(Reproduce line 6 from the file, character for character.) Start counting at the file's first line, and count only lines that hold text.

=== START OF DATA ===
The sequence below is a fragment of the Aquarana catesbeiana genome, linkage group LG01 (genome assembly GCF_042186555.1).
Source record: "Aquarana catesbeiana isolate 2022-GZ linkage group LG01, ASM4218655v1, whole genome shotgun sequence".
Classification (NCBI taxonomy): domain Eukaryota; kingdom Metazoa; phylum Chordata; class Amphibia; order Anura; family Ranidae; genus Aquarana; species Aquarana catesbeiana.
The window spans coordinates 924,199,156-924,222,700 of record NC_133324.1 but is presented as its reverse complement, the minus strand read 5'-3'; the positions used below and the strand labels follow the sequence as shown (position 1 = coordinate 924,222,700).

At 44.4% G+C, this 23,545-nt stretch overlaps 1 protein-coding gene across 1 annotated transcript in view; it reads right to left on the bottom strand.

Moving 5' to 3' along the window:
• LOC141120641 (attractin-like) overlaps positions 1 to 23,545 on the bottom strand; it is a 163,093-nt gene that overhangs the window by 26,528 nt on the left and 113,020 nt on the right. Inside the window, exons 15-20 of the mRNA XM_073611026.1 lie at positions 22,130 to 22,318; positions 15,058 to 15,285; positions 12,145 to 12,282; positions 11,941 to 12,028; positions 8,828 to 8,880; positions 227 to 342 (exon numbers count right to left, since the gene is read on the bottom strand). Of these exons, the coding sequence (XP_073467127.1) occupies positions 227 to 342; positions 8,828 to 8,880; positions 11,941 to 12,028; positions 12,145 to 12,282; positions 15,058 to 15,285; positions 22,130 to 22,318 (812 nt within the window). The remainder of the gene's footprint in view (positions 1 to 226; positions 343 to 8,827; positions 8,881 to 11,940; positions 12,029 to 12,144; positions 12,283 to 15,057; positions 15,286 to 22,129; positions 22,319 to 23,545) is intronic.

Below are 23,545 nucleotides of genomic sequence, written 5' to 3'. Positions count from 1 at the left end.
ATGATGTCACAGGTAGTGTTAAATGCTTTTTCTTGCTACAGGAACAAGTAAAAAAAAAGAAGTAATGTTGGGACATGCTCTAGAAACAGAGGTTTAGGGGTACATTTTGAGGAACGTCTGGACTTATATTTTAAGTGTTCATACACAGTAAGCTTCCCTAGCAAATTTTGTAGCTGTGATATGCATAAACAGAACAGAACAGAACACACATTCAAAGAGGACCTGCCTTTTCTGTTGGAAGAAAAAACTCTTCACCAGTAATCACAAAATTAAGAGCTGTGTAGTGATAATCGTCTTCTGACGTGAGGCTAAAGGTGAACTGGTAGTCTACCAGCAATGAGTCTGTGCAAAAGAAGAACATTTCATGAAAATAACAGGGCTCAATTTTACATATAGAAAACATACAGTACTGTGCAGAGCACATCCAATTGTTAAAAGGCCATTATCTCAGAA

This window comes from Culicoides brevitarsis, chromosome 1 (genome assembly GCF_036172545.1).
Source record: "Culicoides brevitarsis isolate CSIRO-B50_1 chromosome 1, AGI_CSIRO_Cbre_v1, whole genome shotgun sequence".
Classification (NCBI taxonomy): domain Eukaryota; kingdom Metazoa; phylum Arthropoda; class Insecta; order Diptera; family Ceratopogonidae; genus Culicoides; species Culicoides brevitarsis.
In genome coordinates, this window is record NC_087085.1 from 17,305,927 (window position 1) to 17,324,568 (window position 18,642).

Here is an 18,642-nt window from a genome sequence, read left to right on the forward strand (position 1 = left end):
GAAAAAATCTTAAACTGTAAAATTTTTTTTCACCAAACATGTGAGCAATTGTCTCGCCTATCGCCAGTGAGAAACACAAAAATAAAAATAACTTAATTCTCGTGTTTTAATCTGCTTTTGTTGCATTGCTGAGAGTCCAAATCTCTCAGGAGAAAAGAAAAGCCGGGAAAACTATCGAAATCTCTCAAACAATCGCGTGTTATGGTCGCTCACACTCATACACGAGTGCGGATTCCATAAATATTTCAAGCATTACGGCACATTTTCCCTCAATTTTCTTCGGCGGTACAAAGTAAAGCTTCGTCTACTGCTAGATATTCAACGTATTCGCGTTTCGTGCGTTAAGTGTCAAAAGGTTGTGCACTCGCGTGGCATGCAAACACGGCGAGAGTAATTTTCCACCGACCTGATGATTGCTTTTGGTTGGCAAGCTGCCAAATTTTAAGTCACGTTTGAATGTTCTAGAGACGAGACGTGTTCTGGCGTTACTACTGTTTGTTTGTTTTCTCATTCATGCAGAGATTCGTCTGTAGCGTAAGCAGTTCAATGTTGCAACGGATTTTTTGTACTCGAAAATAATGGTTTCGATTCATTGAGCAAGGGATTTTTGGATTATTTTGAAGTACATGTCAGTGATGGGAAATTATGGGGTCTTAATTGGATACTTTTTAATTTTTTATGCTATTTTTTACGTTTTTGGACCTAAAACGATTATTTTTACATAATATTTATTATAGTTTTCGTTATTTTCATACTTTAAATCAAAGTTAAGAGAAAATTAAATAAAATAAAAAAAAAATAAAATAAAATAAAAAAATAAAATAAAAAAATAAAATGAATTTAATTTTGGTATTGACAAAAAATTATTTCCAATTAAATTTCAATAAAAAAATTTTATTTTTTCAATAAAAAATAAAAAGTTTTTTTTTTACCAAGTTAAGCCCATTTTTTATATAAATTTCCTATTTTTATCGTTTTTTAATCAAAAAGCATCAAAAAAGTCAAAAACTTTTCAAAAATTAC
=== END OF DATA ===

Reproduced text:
Moving 5' to 3' along the window: